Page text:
I survived the biggest mind game while hiking 20 miles straight on Mary Mountain with my favorite person in Yellowstone. Getting lost over and over again, yet somehow managing to find our way out. Nothing was impossible after this, and there’s nothing quite like being 10 miles into the backcountry before heading towards civilization again.
I saw waterfalls a plenty, but none more magical than Union Falls, and suddenly any hike under 10 miles felt like child’s play.
I drove the Beartooth Highway, one of the most beautiful highways in America.
I fell deeper in love with the Teton Mountains the more I drove past them. Grand Teton National Park was my neighbor, and a common destination for my days off.
I rode a horse through a valley and up steep hills, which was equal parts terrifying and painful. My horses name was Slim Jim, and he pooped a lot.
I swam in the Firehole River, which isn’t actually on fire. Though my chest was from the adrenaline I felt after jumping into a raging rapid.
I learned how to get lost, and not to panic. To trust my instincts and use a compass/map.
I met a bison I named Biscuit, who became the mascot for my adventure. I was then gifted a bison stuffed animal on a very hard work day, which resulted in tears. Naturally I named him Biscuit (jr.)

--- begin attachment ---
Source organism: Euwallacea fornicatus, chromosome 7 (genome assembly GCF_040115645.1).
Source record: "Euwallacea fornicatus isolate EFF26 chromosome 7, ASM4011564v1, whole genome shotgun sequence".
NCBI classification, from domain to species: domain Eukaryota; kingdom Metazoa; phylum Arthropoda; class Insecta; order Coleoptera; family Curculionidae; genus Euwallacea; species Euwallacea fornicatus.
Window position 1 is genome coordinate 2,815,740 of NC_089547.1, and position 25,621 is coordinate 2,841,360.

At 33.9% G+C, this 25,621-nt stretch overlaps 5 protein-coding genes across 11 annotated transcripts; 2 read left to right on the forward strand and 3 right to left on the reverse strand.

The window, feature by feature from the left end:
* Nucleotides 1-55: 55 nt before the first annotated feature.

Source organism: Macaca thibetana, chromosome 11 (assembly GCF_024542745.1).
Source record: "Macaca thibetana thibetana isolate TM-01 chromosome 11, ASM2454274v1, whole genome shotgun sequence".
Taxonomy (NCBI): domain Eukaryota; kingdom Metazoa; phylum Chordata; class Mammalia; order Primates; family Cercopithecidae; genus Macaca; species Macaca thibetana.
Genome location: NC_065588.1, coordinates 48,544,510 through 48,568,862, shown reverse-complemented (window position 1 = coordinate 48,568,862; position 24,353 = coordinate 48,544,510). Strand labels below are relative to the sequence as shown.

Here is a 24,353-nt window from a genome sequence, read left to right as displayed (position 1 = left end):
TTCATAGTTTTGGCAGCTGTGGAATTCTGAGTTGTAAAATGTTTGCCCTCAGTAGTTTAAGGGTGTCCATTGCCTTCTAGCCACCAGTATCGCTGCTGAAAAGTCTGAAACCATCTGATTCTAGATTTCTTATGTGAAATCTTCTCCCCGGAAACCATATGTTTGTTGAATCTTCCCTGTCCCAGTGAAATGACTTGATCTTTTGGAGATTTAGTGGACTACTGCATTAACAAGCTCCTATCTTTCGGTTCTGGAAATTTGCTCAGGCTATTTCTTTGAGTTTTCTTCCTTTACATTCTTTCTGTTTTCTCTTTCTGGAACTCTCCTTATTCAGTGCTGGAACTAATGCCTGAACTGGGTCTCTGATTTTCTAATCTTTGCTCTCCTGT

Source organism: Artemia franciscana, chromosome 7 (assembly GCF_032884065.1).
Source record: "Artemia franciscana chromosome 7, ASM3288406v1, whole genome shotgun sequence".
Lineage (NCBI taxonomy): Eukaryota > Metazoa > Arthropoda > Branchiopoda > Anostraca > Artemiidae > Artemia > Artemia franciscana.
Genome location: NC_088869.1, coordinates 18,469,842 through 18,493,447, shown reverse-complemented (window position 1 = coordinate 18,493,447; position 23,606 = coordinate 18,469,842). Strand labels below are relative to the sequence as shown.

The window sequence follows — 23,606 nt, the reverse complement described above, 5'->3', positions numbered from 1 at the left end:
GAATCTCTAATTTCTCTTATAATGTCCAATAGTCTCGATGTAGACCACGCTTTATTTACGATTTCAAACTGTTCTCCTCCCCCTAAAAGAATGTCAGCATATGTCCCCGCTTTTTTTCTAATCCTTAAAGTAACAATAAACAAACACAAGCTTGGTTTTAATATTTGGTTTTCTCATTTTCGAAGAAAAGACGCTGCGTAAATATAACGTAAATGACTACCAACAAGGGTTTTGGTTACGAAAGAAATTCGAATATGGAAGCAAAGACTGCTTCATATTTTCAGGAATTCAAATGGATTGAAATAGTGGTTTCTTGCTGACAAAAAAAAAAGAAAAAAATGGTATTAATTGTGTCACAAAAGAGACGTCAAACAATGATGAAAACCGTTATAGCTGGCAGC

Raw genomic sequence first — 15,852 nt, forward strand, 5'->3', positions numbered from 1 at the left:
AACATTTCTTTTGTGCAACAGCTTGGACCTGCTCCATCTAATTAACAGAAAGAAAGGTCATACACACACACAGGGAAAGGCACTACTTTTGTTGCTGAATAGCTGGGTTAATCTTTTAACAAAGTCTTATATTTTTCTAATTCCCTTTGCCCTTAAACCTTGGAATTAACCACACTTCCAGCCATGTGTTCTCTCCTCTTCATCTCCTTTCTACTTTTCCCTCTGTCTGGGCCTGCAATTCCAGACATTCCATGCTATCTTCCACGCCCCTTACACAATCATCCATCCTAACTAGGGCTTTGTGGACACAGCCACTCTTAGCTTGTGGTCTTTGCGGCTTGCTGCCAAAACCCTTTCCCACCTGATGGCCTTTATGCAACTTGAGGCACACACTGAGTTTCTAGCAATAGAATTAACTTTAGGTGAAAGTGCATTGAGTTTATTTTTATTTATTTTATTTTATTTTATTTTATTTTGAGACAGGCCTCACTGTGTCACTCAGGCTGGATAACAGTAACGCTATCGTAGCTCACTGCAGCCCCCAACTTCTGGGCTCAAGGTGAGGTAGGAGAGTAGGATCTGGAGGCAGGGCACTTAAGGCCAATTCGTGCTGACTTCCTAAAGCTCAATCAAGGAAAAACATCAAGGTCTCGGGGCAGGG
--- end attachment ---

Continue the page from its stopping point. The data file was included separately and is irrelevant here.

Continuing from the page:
I white water rafted on the Yellowstone River…twice…for free. #employeeperks
I said a very hard goodbye to my closest friend, that I still miss everyday. Living with people for months, eating together, working together, playing together, and then suddenly leaving is quite an emotional ransack. I’m emotionally crippled, but I’m not as emotionally dead inside as I thought.
It’s not often we find ourselves surrounded by people that are so similar to us, but I found that those who seek out seasonal work have a similar mindset. Sure, we had plenty of differences (I don’t drink, smoke, or stay up late) but we all came to work, and play in Yellowstone for similar reasons. We’re all a little lost, ironically trying to find ourselves by getting lost in other ways.
Leaving the woods and returning to society was hard. It was not only a physical shock, but I felt depressed without the comfort of isolation from society.